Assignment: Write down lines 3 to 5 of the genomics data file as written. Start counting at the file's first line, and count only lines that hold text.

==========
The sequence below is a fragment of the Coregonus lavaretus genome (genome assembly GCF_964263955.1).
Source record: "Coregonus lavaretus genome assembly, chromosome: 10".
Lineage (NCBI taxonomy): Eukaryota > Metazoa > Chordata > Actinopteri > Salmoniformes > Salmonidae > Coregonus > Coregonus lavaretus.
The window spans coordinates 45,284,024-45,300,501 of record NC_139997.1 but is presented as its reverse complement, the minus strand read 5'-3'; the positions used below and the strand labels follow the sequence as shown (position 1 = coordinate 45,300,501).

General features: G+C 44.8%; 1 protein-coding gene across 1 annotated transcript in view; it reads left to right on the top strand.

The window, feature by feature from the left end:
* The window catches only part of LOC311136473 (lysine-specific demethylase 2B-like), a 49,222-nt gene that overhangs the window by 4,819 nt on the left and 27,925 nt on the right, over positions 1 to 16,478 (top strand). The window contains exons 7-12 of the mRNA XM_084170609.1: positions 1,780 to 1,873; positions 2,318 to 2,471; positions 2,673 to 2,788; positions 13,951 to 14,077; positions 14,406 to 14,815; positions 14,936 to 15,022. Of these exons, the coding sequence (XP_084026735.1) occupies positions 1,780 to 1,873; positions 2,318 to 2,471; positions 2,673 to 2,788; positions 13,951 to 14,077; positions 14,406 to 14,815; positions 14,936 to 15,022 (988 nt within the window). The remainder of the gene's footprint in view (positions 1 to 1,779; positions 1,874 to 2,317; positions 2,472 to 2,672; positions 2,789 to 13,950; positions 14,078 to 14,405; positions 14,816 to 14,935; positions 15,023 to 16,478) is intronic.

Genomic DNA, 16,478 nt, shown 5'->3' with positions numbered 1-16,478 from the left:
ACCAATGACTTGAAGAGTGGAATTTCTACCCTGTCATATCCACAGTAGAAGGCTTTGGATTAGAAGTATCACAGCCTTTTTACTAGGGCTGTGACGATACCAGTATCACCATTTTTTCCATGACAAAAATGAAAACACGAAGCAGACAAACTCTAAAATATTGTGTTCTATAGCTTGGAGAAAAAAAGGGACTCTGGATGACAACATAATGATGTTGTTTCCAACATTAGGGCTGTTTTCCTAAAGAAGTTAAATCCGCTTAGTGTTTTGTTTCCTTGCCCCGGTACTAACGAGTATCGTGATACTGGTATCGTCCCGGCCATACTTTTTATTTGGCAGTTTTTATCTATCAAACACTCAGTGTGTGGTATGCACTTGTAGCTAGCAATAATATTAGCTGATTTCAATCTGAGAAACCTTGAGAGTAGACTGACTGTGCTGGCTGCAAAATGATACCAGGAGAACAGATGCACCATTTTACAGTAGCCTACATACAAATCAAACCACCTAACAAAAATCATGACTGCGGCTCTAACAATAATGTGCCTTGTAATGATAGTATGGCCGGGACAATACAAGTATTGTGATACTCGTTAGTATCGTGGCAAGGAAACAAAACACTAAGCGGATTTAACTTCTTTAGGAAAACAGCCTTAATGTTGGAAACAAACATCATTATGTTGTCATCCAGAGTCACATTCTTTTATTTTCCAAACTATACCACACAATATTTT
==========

Lineage (NCBI taxonomy): Eukaryota > Metazoa > Chordata > Actinopteri > Salmoniformes > Salmonidae > Coregonus > Coregonus lavaretus.
The window spans coordinates 45,284,024-45,300,501 of record NC_139997.1 but is presented as its reverse complement, the minus strand read 5'-3'; the positions used below and the strand labels follow the sequence as shown (position 1 = coordinate 45,300,501).

General features: G+C 44.8%; 1 protein-coding gene across 1 annotated transcript in view; it reads left to right on the top strand.